Richard Evelyn 



Royal Navy

Died On:
27 October 1940


Richard Evelyn Coltart was born in Fulham in London on 6 July 1912, the son of Dr Guy Hemming Coltart (a Physician) and Mrs Mary Beatrice Coltart (née Mapplebeck).  He was a nephew of Captain Cyril G B Coltart, Royal Navy, a former Submarine Commanding Officer, SM Flotilla Commanding Officer, and Chief Staff Officer to Rear Admiral Submarines.  Richard Coltart attended Beaumont House School from January 1924 to December 1925 and joined the Royal Navy as a Cadet at the Royal Naval College, Dartmouth, in January 1926. He was appointed to the Battleship HMS NELSON for sea training on 5 September 1929, promoted to Midshipman on 1 May 30 and to Sub Lieutenant on 1 Sep 32. In January 1933, he was appointed to the Royal Navy College, Greenwich, for his Lieutenants Courses there and at Portsmouth.

Appointed to HMS DOLPHIN ‘for the Submarine Course’ in January 1934, on completion he was sent to HMS PROTEUS (4th Submarine Flotilla) at Hong Kong on 23 July 1934.  Promotion to Lieutenant followed on 16 March 1936.  Upon return to the UK, he joined the Submarine Depot Ship HMS TITANIA ‘as Spare First Lieutenant’ on 16 August 1937, thence to HMS H34 as First Lieutenant on 28 Sep 37, to HMS H50 as First Lieutenant on 6 Jun 1938 and back to HMS H34 on 14 Dec 38.  An appointment to HMS TAKU as First Lieutenant, ‘Standing By whilst completing’ at the Cammell Laird Shipyard at Birkenhead followed on 18 Feb 39.  On 1 June 1939, he was the Observer/Safety Number on board the tug GREBE COCK when HMS THETIS made her fateful dive in Liverpool Bay, and he it was who raised the alarm when THETIS failed to surface. Part of his testimony to the Board of Enquiry in July 1939 was quoted in the Birmingham Daily Post on Wednesday  12 July (see Note below).

Richard Coltart continued to serve in HMS TAKU until 22 May 1940 when he was appointed to the Commanding Officers Qualifying Course (COQC).  On successful completion, he was first appointed to the Submarine Depot Ship HMS MAIDSTONE ‘as Spare Commanding Officer’ on 5 July 1940 and thence to the Submarine Base HMS ELFIN ‘as Spare Commanding Officer’ on 13 July 1940.  His first seagoing command was HMS H31 on 7 August 1940, followed by HMS H49 on 13 October the same year.  On 17 October 1940 HMS H49 left Harwich for a patrol off the Texel on the Dutch coast.  H49 was sunk with only one survivor following depth charge attacks by German submarine chasers UJ 116 and UJ 118.

Richard Coltart is commemorated on the Portsmouth Naval War Memorial on Panel No 36 Column No 3.


Birmingham Daily Post Wednesday 12th July 1939

Did Not Like Dive

Lieutenant Richard Evelyn Coltart said he was in the tug Grebe Cock accompanying the Thetis on her trial.  Speaking of the dive, he said: “I did not like the look of it, but first impressions were that she was quite manageable and would speed up and, by pumping or blowing the tanks, would reappear at periscope depth somewhere ahead.”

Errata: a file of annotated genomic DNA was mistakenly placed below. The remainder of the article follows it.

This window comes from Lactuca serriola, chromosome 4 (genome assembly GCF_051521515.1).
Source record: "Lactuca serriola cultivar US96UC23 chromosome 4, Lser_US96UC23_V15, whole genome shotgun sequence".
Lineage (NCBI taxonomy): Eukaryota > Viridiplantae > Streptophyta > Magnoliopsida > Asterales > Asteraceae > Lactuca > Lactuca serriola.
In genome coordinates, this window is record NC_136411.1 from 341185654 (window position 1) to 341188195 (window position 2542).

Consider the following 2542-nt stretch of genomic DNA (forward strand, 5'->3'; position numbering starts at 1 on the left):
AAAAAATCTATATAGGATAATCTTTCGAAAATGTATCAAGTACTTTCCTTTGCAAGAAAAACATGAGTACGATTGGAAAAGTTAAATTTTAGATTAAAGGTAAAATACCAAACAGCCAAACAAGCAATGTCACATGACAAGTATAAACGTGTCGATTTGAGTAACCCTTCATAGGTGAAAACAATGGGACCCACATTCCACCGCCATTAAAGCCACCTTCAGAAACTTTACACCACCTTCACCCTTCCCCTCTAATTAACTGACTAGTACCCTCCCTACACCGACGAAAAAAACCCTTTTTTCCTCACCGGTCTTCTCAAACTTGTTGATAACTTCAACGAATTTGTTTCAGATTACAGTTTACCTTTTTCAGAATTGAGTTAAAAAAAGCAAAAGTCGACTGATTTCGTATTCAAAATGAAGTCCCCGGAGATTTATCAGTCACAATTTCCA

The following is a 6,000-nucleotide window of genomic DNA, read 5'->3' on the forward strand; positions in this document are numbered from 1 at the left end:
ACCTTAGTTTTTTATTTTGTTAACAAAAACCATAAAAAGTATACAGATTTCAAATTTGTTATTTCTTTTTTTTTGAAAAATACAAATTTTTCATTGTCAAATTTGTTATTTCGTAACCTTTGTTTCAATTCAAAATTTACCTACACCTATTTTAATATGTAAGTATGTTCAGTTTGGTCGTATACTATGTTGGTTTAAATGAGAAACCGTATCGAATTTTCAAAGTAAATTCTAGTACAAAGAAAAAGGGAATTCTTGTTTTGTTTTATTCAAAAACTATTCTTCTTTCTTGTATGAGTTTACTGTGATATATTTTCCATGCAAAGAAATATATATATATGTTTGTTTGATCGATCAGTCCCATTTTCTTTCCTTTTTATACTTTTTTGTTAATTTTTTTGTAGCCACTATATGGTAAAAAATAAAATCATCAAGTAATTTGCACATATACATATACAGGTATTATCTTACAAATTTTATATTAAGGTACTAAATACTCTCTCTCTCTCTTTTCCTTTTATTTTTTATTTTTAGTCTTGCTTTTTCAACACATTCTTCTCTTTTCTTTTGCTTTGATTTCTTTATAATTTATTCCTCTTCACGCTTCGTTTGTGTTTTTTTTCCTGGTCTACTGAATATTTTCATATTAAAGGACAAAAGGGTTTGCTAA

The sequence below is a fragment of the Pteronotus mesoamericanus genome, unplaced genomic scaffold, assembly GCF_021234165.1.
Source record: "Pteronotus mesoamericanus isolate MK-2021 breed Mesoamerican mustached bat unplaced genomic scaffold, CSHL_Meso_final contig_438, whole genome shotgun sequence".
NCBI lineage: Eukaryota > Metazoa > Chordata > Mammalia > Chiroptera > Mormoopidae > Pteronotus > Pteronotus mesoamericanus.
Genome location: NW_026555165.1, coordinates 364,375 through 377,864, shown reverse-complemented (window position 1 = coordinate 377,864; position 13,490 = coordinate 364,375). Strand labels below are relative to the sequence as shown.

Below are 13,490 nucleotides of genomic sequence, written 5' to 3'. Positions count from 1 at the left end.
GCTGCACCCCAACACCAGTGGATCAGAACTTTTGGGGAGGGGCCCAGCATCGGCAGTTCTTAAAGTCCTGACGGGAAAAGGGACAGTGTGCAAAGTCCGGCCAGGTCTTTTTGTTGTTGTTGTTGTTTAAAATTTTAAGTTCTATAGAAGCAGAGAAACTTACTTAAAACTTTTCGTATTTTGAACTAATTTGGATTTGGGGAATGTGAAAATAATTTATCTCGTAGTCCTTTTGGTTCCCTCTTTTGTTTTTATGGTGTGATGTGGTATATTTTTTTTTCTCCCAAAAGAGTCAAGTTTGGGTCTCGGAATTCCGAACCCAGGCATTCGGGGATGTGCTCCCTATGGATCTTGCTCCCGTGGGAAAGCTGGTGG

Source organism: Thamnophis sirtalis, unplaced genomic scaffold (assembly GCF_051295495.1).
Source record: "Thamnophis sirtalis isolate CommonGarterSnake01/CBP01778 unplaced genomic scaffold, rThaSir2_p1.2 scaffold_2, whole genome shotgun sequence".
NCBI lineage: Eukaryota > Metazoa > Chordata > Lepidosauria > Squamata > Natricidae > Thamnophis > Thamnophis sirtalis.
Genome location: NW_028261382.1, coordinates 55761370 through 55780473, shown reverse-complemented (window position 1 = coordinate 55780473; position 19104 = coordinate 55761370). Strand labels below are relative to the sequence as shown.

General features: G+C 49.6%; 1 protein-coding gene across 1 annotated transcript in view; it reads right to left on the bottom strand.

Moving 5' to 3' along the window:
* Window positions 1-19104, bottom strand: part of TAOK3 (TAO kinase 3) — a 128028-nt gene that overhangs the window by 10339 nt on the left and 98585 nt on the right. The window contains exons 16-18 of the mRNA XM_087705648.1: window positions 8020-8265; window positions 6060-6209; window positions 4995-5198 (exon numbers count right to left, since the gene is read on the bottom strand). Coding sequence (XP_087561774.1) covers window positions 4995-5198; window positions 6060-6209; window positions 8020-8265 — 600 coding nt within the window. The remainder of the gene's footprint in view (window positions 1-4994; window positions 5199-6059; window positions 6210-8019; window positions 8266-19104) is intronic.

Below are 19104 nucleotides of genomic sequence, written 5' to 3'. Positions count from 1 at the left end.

The Attorney-General: “You say you did not like the look of the dive?” “Yes.  She had become so heavy so quickly after being so light.  It was a sudden changeover.  That is how it struck me.”

Continuing, Lieutenant Coltart said: “I knew that if the vessel was in trouble, she would release indicator buoys and smoke candles.  At that time, I was not alarmed and when no indicator buoy or smoke candle appeared on the surface, this went far to allay my anxiety altogether.  However, between 3.30 p.m. and 3.45 p.m., when there was still no sign of her periscopes appearing and no sign of indicator buoy or smoke candles, I sent a signal via Seaforth Radio, asking from Fort Blockhouse the duration of the dive … as I did not know it.  The intention of this signal was to convey my anxiety without raising alarm which I did not feel.  Everyone on the bridge was keeping a very close lookout all round.”

Lieutenant Coltart said that communication was bad and the radio set weak.  He was trying to get a message through to Fort Blockhouse again, reporting the submarine’s disappearance, when he had a message that the dive should have been three hours, from 1.40 p.m.  Therefore, at 4.40 p.m. he gave up trying to send signals through, because he knew the Thetis was then overdue, and further action would be taken from Fort Blockhouse.  At 4.53 p.m. he had a message that the Tedworth and Brazen had been ordered to the diving position, and that he was to remain at anchor.  The Brazen came in sight about 9.10 p.m.  Those on the tug had been keeping a close look out, but nothing had appeared.  The Vigilant, the salvage vessel from Liverpool, arrived at about 3 a.m.


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